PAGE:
The Scottish government will also reduce its property footprint. It’s not a question of selling land, said a source – “we don’t actually own that much” – but of using rented space more efficiently. A survey is currently under way on the future need for state property, given the ongoing shift in working habits caused by the Covid pandemic. Victoria Quay, the vast government HQ in Leith, Edinburgh, is said to be “really quiet”. Forbes is refusing to renew a host of multimillion-pound leases in Edinburgh, and will ask different departments and agencies to share office space.
[See also: Will Kate Forbes be Scotland’s next leader?]
In all of this, there isn’t much blame to be placed on Westminster. The Treasury has dug deep to fund both Covid-related furlough spending and now to tackle the cost-of-living burdens facing families across the UK. The SNP finds itself in the unusual position that even it doubts it can get away with grumbling about London. The fact that it has set aside £20m to spend on an independence referendum next year, despite the deep cuts elsewhere, has rather removed the moral high ground.
Forbes still hopes that the UK government will see fit to grant her borrowing powers. This is in part because welfare spending is demand-led, which makes it difficult to budget accurately at the beginning of the financial year. She is legally obliged to balance the budget, which is compared with “trying to land a 747 on a postage stamp every year. We can forecast a welfare budget at £1.8bn that then comes in at £2.3bn,” said a source. “It’s impossible.” Borrowing powers are seen as a way of providing flexibility in such circumstances.
The timing of all this is not great for the SNP. The harsh budget figures come on the back of major problems with Scotland’s newly nationalised rail service and a botched national census. It all threatens to take the sheen off the SNP’s reputation for competence among those voters who have continued to support them throughout their long years in government.
The party may also have to look again at the income tax system, which is now mostly devolved. Claims that changes north of the border have created a more progressive system will be challenged as more and more Scots are dragged into paying the nation’s higher 41 per cent rate within the next few years. The Scottish Fiscal Commission says that with the higher rate expected to remain static at £43,662, and with wages set to increase to keep up with inflation, by 2027-28 there will be almost 697,000 higher-rate taxpayers in Scotland, equivalent to 17 per cent of all those paying tax.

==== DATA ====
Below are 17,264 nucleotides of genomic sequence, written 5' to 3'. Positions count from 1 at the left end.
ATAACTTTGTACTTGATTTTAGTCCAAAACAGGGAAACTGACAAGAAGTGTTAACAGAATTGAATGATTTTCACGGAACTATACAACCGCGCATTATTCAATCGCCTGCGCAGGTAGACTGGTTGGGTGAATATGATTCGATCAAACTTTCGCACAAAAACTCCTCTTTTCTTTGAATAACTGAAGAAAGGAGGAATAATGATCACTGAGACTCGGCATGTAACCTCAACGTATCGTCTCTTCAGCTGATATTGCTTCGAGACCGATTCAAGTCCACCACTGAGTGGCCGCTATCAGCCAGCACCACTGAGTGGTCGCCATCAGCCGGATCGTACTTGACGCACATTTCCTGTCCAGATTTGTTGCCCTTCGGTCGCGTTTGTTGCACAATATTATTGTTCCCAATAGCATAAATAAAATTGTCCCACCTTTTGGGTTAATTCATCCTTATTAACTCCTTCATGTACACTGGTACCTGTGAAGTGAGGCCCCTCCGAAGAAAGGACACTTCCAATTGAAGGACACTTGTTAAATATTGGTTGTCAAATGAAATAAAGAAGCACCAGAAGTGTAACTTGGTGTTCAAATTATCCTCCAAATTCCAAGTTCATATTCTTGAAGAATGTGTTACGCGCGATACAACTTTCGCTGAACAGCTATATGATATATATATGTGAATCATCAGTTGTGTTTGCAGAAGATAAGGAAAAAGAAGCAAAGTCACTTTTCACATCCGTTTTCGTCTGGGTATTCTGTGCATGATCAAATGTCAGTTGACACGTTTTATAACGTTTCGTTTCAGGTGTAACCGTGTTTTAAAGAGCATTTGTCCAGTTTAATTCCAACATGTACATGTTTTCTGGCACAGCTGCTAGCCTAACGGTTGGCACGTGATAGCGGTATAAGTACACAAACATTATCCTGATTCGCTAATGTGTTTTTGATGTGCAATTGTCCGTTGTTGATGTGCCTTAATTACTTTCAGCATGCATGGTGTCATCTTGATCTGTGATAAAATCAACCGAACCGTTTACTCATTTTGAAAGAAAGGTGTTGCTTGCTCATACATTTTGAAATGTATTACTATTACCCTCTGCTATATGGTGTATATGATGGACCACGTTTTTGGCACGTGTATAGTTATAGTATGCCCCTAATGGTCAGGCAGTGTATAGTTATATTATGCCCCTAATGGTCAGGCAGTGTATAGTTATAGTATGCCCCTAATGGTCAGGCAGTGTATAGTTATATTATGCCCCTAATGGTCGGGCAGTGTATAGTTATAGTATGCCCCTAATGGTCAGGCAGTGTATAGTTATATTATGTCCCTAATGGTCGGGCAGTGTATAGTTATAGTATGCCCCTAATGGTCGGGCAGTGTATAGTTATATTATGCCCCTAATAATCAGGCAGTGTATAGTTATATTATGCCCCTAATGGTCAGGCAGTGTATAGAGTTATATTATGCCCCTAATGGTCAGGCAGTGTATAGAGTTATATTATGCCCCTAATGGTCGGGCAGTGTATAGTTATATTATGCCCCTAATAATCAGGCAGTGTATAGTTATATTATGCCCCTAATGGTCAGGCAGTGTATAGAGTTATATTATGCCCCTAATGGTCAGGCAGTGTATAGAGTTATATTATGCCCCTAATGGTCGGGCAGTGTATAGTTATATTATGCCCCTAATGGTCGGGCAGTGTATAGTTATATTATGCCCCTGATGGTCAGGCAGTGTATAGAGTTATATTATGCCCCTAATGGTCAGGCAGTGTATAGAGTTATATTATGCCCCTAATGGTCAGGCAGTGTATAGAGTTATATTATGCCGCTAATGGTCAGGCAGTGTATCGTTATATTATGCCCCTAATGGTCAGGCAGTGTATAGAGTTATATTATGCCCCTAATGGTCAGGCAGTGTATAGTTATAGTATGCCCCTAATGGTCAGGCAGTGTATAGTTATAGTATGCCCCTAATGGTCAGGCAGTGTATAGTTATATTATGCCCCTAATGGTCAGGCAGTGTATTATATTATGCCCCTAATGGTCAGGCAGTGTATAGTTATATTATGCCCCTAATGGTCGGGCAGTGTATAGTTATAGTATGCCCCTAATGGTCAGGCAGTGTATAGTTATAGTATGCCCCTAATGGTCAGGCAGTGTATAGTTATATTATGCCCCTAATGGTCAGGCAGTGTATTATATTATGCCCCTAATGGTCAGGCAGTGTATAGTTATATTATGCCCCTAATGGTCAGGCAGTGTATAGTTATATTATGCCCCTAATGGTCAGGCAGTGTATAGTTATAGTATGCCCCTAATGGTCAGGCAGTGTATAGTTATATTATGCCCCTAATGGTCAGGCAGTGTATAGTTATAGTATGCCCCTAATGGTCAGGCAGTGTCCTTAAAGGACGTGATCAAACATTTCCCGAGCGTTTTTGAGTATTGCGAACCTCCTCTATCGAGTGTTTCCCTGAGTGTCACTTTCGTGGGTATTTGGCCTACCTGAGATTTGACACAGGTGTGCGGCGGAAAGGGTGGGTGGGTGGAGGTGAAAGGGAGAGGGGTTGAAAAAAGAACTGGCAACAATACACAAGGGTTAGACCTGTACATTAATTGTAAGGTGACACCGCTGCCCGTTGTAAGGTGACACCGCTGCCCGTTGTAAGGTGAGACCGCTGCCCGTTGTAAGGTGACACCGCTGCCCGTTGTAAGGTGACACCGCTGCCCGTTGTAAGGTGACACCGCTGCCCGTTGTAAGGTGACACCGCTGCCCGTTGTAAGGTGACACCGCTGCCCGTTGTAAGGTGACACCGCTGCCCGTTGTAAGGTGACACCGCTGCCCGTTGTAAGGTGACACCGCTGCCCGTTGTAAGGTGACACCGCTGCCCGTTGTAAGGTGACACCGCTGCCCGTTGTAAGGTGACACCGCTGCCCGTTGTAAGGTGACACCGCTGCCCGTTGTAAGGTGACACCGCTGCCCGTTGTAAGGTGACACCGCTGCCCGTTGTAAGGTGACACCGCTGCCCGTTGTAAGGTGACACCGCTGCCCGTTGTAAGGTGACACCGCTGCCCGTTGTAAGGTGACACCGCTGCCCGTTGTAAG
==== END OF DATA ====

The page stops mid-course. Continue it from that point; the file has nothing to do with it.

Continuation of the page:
Ministers believe that a rebound in the fortunes of North Sea oil and gas will boost Scottish tax revenues, which may give them some room for manoeuvre when setting rates. They are also wary of damaging Scotland’s competitiveness in the eyes of foreign investors, if taxes are seen to diverge too starkly from those set by London. “We can’t fund public services without a competitive economy,” said a source close to Forbes. “The best way of expanding the economy is to expand the tax base. We need more higher earners to do that.” She is said to be keeping a close watch on the behavioural impacts of tax policy, but as yet has found no evidence of divergence proving harmful.
On the upside, this week’s tough spending review might ultimately be seen as the moment that Scotland’s devolved politics finally began to grow up. There is, clearly, no magic money tree, and it’s hard to blame Westminster for global inflation and the consequences of war. The devolved government is finally having to make hard fiscal choices and institute difficult reforms, and can expect to be held accountable for them.
“This statement had to happen – we are ripping the plaster off,” said an ally of Forbes. The truth often hurts – can the SNP, and the wider Yes movement, handle it?
[See also: What will Nicola Sturgeon’s legacy be?]